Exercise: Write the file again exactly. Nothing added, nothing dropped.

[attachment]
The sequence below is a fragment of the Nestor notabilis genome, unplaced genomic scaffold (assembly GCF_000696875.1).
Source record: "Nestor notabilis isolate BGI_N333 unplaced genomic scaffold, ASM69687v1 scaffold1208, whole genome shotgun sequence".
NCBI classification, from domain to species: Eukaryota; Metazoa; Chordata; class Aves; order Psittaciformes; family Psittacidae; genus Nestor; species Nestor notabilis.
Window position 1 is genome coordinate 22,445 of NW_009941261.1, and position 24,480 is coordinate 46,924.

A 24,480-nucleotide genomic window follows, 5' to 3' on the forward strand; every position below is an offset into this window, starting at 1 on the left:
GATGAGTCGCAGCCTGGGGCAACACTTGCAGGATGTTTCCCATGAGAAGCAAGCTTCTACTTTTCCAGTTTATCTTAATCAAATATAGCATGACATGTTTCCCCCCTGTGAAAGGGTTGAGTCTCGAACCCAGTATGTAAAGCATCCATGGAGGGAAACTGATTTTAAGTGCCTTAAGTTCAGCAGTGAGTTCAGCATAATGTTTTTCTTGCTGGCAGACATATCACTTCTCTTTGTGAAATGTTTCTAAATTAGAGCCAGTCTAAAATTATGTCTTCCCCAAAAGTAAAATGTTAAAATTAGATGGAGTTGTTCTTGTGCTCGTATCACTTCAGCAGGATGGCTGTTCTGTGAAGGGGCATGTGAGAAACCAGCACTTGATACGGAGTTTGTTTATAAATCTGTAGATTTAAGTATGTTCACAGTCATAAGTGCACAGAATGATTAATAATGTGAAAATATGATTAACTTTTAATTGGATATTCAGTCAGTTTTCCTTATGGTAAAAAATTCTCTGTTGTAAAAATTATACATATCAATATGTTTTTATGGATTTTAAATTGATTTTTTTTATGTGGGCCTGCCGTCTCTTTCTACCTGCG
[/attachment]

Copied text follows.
The sequence below is a fragment of the Nestor notabilis genome, unplaced genomic scaffold (assembly GCF_000696875.1).
Source record: "Nestor notabilis isolate BGI_N333 unplaced genomic scaffold, ASM69687v1 scaffold1208, whole genome shotgun sequence".
NCBI classification, from domain to species: Eukaryota; Metazoa; Chordata; class Aves; order Psittaciformes; family Psittacidae; genus Nestor; species Nestor notabilis.
Window position 1 is genome coordinate 22,445 of NW_009941261.1, and position 24,480 is coordinate 46,924.

A 24,480-nucleotide genomic window follows, 5' to 3' on the forward strand; every position below is an offset into this window, starting at 1 on the left:
GATGAGTCGCAGCCTGGGGCAACACTTGCAGGATGTTTCCCATGAGAAGCAAGCTTCTACTTTTCCAGTTTATCTTAATCAAATATAGCATGACATGTTTCCCCCCTGTGAAAGGGTTGAGTCTCGAACCCAGTATGTAAAGCATCCATGGAGGGAAACTGATTTTAAGTGCCTTAAGTTCAGCAGTGAGTTCAGCATAATGTTTTTCTTGCTGGCAGACATATCACTTCTCTTTGTGAAATGTTTCTAAATTAGAGCCAGTCTAAAATTATGTCTTCCCCAAAAGTAAAATGTTAAAATTAGATGGAGTTGTTCTTGTGCTCGTATCACTTCAGCAGGATGGCTGTTCTGTGAAGGGGCATGTGAGAAACCAGCACTTGATACGGAGTTTGTTTATAAATCTGTAGATTTAAGTATGTTCACAGTCATAAGTGCACAGAATGATTAATAATGTGAAAATATGATTAACTTTTAATTGGATATTCAGTCAGTTTTCCTTATGGTAAAAAATTCTCTGTTGTAAAAATTATACATATCAATATGTTTTTATGGATTTTAAATTGATTTTTTTTATGTGGGCCTGCCGTCTCTTTCTACCTGCG